I am sure that Noah realised this.  He may even have done the experiment.  He may have done some long walking on a damp day ; he may have noticed that where the rainbow touches the hillside, it is misty and the air is full of water droplets.  He may also have noticed that, if he could see the rainbow, he could not see the water droplets ; and, if he could see the droplets, he could not see the rainbow.  He could not both have his cake and eat it.

Now this must have impressed Noah very deeply – this realisation that rainbows do not seem to be of the same kind as other objects, such as trees and rocks and mountains.  And yet it produces the same effect as other objects – provided he maintained his distance from it.  The rainbow surely exists, but it must not be approached.

By re-living old Noah’s experience (as we imagine it to have been) we can allow our thoughts to be drawn to an even more profound realisation, and perhaps many such.  For example, we know that the existence of a rainbow requires at least three things to be present :  the sun : the water : and a human mind.  Can these preconditions apply to the seeing other kinds of objects?

Some other thoughts on rainbows.

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Conventions bring us comfort, if only because they lend structure to the world we live in.  They provide us with points of reference with which to compare one event with another.  And it is these points of reference which make the ever-changing world relatively stable.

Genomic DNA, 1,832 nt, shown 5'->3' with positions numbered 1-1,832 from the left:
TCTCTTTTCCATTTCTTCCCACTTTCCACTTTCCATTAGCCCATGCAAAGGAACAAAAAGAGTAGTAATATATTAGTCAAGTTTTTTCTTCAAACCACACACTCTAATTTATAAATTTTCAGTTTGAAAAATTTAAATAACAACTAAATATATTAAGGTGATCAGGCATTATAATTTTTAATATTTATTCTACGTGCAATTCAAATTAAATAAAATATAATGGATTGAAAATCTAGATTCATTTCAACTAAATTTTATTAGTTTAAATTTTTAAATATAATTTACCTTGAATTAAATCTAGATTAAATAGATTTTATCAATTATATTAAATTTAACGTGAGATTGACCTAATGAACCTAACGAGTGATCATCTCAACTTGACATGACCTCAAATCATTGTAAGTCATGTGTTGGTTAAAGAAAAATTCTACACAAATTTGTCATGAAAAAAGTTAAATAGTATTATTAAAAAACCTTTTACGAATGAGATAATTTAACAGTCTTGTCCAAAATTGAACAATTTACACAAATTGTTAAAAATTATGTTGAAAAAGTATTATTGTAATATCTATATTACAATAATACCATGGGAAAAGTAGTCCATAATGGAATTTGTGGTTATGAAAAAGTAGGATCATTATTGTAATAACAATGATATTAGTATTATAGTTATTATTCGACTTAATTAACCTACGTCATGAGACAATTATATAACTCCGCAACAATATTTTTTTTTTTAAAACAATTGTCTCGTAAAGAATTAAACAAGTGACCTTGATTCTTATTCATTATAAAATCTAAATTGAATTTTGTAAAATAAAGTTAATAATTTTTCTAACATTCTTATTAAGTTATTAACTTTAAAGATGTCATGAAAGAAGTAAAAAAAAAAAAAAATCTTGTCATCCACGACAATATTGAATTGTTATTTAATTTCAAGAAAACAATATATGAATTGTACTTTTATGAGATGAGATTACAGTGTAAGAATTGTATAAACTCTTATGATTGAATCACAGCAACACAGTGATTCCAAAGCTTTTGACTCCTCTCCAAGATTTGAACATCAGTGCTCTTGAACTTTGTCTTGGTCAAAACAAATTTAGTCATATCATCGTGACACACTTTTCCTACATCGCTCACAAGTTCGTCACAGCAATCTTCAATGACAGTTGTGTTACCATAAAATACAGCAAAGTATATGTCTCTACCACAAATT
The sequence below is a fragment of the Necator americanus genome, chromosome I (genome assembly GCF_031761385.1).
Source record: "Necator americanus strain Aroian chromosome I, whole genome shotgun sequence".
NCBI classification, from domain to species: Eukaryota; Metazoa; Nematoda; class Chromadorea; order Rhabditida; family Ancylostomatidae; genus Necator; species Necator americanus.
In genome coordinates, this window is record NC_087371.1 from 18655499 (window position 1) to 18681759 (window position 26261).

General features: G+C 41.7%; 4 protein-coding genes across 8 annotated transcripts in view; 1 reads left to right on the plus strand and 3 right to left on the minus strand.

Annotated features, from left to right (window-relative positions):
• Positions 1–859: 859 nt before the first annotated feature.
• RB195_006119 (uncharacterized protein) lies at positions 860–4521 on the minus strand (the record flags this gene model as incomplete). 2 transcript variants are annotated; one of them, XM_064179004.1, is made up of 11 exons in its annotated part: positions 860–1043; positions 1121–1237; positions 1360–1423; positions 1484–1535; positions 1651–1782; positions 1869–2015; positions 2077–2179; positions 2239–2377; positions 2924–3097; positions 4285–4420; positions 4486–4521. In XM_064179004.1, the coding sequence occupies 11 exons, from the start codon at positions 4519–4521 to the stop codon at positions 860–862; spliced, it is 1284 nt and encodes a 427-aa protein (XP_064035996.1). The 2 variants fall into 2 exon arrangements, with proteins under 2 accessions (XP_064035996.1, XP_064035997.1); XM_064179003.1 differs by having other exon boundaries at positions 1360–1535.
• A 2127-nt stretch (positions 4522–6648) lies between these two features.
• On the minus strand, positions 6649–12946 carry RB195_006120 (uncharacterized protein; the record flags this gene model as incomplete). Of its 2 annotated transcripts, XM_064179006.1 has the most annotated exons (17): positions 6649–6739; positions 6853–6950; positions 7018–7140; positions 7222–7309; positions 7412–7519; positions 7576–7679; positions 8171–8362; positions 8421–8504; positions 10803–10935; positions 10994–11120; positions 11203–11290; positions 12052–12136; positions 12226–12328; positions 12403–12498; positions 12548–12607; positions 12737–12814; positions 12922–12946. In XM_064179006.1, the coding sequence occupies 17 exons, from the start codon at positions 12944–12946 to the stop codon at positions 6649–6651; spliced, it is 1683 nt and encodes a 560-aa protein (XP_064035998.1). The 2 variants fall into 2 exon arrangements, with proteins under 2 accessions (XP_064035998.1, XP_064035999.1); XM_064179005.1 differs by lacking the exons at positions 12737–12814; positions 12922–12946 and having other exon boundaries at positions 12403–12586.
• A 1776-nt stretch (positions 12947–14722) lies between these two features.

One of our major conventions concerns the physical world.  When, for example, our eyes tell us that we see two tree before us, one tall and the other short, we are curious to know whether the tree that appears to be short is really short, or whether it only appears to be short because it is further away.

We know much about space because we have followed up the apparent oddities of its appearance to us.  We feel that we know these apparent oddities well ; so now they are not often oddities at all, but conventional representations of the world.